For most people, it’s impossible to know. As a result, they live their lives thinking they have a clear understanding of who the devil is and where he fits in any divine plan. The fact that so many of these ancient stories agree that the devil is evil comes off as legitimate proof that he cannot be trusted.
This is where Chloe’s work as a detective really pays off. She knows better than most that it is possible for commonly-accepted stories to be wrong. Even before she saw Lucifer’s true face, she demonstrates time and again that even the most comprehensive anecdotes can be flawed. That’s why she always pursues actual, verifiable evidence.
In the first three seasons of “Lucifer,” she sees ample evidence that Lucifer is not evil incarnate. He has plenty of opportunities to do deplorable things and get away with it. He ultimately chooses not to. He even gives understandable reasons, every step of the way. In essence, he gives Chloe his side of the story, which never gets told in religious texts.
It’s true that he rebelled against God. It’s also true that he ruled Hell and oversaw the punishment and torture of countless souls. However, is that enough to make him evil? Is punishing those who deserve it an evil act? He even made clear in one episode that the punishment isn’t technically eternal. People simply endure whatever torment their guilt conjures in a repetitive time loop.
What makes this so revealing, both for Chloe’s story and the overall theology of the show, is how it deconstructs traditional notions of evil, the devil, and how people navigate right and wrong. Chloe has to process all these influences, many of which give her conflicting information. Some tell her Lucifer is evil. Some tell her he’s not. She’s genuinely torn, right up until the final episode.
In the end, the determining factor in “Lucifer” comes back the individual. In both this show and the comic that inspired it, the individual is ultimately responsible for making that choice and shouldering the responsibility. It reflects the heart of Lucifer’s rebellious persona. From the first episode to the dramatic climax of Season 4, it’s all about what an individual chooses.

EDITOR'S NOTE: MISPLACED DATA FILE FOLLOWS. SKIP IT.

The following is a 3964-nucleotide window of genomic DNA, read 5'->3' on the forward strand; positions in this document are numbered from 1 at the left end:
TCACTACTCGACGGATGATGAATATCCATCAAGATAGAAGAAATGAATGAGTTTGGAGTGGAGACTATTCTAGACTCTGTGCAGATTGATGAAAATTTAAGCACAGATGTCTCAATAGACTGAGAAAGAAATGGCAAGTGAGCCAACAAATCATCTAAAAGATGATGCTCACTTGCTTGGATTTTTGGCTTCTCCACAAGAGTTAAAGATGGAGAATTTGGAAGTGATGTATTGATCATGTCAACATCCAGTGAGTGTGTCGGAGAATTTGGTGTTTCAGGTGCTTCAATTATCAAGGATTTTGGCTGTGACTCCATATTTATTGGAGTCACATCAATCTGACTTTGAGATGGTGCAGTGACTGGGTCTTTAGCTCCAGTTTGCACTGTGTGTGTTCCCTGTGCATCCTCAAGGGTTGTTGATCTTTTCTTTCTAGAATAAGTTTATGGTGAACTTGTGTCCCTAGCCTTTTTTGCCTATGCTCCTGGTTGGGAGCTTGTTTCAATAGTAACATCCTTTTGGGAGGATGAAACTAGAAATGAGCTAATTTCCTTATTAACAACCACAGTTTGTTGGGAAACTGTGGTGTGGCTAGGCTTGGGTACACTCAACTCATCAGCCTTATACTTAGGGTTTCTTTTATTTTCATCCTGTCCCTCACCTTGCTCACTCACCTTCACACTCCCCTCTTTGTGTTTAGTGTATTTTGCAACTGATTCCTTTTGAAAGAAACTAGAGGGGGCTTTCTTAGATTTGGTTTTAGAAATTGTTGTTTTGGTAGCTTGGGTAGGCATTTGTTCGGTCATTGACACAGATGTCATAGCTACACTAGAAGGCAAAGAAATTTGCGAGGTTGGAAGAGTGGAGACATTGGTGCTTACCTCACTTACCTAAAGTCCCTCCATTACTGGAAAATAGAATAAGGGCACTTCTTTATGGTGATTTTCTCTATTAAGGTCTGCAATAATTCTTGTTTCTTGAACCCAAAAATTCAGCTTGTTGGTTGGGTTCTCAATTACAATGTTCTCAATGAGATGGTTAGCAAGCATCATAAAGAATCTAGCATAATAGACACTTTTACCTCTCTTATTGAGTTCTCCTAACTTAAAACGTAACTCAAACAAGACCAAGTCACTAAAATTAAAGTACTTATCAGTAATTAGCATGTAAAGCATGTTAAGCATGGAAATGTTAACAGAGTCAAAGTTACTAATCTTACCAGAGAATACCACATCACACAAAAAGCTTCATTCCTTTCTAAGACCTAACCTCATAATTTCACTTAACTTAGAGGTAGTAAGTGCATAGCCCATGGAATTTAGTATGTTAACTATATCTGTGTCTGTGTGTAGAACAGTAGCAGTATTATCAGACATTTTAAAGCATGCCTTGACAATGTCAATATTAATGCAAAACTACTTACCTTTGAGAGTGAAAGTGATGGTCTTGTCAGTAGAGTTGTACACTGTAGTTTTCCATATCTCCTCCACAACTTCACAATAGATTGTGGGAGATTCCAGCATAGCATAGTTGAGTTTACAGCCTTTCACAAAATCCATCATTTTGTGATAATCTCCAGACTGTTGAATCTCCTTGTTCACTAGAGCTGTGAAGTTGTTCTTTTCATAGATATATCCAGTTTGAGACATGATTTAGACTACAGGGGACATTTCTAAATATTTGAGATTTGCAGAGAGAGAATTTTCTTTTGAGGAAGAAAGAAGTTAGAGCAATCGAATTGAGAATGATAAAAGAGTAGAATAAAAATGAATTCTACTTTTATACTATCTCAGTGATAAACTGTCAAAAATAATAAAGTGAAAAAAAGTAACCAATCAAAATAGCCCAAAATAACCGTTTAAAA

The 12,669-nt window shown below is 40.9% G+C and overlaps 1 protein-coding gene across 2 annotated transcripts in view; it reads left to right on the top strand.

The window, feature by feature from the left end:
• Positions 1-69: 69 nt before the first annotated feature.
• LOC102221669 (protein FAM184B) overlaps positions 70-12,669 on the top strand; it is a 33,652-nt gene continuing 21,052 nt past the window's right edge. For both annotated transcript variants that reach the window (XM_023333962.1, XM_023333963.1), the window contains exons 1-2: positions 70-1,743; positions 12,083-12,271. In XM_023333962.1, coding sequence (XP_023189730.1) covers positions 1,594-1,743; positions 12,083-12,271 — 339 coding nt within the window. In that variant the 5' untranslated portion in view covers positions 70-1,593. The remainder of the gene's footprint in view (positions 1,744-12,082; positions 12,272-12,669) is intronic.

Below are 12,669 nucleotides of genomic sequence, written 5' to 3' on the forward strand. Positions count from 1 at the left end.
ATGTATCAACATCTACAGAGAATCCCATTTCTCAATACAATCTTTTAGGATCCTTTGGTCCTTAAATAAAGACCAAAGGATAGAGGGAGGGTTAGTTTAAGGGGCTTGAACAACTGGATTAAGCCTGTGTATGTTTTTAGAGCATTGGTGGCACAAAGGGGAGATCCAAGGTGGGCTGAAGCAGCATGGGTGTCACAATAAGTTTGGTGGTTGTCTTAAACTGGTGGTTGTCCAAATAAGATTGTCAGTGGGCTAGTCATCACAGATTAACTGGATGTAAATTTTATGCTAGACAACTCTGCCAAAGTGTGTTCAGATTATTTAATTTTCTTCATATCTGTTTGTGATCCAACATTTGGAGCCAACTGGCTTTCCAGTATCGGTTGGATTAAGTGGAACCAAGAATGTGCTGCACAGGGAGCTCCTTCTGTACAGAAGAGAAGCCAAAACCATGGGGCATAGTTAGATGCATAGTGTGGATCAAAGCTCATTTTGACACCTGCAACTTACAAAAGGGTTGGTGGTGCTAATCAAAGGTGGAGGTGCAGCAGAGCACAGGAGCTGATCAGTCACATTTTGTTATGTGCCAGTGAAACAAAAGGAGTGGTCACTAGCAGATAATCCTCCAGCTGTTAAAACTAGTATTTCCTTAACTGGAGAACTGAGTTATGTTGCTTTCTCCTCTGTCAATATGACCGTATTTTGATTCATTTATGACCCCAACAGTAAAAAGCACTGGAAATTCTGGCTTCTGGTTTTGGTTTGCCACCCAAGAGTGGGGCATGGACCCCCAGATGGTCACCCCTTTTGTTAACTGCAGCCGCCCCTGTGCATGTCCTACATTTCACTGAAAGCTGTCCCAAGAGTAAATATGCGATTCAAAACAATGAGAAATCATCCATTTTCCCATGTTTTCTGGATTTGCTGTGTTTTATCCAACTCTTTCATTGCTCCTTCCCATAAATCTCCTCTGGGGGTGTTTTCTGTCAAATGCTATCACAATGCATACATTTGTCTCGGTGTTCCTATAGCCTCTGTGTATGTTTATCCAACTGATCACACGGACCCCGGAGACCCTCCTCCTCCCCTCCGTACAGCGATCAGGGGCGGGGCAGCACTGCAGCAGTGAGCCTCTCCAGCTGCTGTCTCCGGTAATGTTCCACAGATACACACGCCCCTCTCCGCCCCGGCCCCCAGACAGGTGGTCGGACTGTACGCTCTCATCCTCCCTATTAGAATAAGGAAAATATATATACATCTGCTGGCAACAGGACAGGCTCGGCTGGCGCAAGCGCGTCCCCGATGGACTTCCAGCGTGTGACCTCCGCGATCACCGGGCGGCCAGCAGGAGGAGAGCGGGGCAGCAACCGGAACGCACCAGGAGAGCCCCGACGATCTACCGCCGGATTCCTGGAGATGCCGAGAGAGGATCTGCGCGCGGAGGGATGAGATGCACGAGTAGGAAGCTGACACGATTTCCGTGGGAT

There’s no divine will to choose for us.
There’s no divine plan that guides us.
There’s only what each individual chooses to do and the consequences of those choices.
The way Lucifer goes about it seems selfish, at times. He and others like him freely pursue their desires, unconcerned with how they offend traditional notions of civility or decency. When there are consequences, they don’t avoid them. It effectively builds an entire theology around individual empowerment and personal desire.
For most of the show, Lucifer is the embodiment of that theology. In Season 4, it’s Chloe who best reflects this sentiment. She is the one who decides whether to accept Lucifer for who he is. She has to sift through all the competing traditions, assumptions, and influences to decide for herself. On top of that, Lucifer must make similar choices about who he is and his place in the world.
By the end of Season 4, both Lucifer and Chloe make critical decisions that have a truly heart-wrenching impact. They’re each perfect personifications of a theological journey centered around the individual. Whether that individual is human or a celestial being doesn’t matter. Their choices are still the most powerful acts they can ever perform.
There are plenty of other ways in which this theology manifests. The parallel story surrounding Amenadiel and Dr. Linda involve some very weighty choices, as well. Ella Lopez and Dan “Detective Douche” Espinoza face their share of touch decisions as well. There are also the choices made by Eve, who is by far the most colorful addition to Season 4.
Then, there’s Mazikeen. She’s just awesome all around and has been since Season 1.
There are many other plots, concepts, complexities to explore with “Lucifer.” Season 4 does more in 10 episodes than the past two seasons, combined. It doubles down on notions of individuals charting their own spiritual path, pursuing their own desires, and taking responsibility for their actions. The results are dramatic in both a holy and unholy context.
There’s still plenty to build upon. While I won’t spoil the end of the final episode, I will note that it lays a solid foundation for Season 5. At the moment, it’s not clear whether Netflix will pick it up again. However, Tom Ellis himself has stated that there’s still more story to tell. Given the rich mythology the show has conjured in four seasons, I totally believe him.
Fittingly enough, the devil is in the details and there are still plenty of details to explore.